Cairn said on Tuesday it was financially well placed to extend the drilling programme in Rajasthan that has brought the UK oil company five sizeable discoveries so far this year.
First production from Rajasthan is forecast for the fourth quarter of 2007 when the Mangala and N-A fields will start building towards output of 60,000-100,000 barrels a day.
The company said in its interim results statement that it was reshaping to prepare itself for the Rajasthan developments. A new asset management structure has been established and a dedicated management team with onshore experience recruited. Cairn has sold off its remaining North Sea assets.
The scale of the finds has yet to be determined. The figure of 2bn barrels of oil in place is not an indication of how much oil may ultimately be recovered. But an independent study has put proven recoverable reserves at 99.5m barrels and probable recoverable reserves at 111m for the Mangala field alone.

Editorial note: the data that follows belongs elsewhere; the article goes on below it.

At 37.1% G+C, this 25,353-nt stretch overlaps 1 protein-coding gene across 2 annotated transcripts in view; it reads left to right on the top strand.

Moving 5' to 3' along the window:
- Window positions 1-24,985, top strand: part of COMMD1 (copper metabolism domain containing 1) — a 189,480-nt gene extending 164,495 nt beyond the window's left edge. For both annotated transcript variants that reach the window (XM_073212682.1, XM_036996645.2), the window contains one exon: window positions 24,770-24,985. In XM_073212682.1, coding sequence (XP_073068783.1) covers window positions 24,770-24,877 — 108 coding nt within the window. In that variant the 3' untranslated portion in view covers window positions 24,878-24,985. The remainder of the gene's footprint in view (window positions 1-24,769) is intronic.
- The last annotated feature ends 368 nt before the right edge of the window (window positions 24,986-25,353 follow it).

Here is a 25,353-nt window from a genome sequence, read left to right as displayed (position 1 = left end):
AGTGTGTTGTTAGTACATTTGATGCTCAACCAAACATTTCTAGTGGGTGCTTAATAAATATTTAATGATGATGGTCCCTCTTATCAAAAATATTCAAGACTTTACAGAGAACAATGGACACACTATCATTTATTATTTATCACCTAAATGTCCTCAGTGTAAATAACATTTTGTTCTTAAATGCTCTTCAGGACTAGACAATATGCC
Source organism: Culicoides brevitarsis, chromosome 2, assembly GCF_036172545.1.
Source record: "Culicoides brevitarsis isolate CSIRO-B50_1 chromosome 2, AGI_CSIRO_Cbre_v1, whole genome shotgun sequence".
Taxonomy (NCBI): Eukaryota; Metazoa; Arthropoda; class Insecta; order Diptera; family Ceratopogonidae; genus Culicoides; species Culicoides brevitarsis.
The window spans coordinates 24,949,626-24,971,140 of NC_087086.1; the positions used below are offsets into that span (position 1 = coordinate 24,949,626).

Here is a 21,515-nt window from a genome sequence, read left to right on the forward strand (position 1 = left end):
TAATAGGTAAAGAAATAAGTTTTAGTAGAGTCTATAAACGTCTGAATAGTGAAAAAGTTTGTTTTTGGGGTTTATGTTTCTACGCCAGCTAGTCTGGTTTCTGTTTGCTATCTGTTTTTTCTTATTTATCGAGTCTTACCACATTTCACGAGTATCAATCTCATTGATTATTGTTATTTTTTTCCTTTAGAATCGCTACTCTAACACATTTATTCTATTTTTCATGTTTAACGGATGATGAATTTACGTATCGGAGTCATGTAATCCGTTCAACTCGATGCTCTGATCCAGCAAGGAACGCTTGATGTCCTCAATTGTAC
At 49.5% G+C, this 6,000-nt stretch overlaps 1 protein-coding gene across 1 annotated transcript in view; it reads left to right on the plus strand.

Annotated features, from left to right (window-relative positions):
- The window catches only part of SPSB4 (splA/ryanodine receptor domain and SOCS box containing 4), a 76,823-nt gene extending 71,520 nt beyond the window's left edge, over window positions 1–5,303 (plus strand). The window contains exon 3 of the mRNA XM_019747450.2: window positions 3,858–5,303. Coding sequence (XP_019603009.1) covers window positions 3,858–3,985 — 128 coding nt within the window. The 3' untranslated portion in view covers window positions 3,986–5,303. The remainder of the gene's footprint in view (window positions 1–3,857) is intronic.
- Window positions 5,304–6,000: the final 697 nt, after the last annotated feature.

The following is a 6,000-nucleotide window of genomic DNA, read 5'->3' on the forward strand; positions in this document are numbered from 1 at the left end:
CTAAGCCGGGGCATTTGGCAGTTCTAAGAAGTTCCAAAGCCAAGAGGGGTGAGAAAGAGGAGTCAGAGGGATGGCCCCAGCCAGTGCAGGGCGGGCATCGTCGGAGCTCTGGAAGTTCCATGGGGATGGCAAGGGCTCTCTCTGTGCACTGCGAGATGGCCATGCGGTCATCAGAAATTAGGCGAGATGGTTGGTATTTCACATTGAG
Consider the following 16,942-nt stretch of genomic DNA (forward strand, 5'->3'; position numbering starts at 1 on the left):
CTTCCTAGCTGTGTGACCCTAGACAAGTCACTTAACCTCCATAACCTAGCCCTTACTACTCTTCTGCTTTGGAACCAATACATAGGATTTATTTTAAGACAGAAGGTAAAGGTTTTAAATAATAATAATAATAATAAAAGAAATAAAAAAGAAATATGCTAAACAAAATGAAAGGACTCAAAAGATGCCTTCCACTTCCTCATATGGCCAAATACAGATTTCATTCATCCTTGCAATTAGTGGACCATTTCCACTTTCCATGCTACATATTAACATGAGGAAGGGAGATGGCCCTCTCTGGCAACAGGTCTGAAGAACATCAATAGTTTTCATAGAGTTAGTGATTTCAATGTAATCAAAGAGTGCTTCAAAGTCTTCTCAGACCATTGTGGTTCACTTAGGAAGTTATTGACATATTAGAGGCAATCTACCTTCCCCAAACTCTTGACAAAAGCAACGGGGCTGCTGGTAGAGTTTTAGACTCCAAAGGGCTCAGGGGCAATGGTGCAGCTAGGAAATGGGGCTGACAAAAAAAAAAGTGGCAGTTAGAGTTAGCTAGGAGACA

Evaluation of the recoverable reserves is continuing as is the company’s exploration programme in the area.
Cairn’s existing gas production operations in Bangladesh ran at a slightly higher level than in the first half of last year but the company cautioned that future exploration work would have to be evaluated against demand forecasts.
Ravva in east India remained on its production plateau but from April this year the Indian government’s share of profit from petroleum rose to 60 per cent from 35 per cent. In west India, output from the Lakshmi well has been held back by problems on three wells.
The increased government take of profit oil played a large part in reducing production from some 30,600 barrels of oil equivalent a day in the first half of 2003 to under 25,000 boe/d this time round. Pre-tax profits were down 40 per cent at £22.9m.
Cairn’s share price was off 40p at £14.34 in early London trade. Prior to the Rajasthan finds it was around 364p.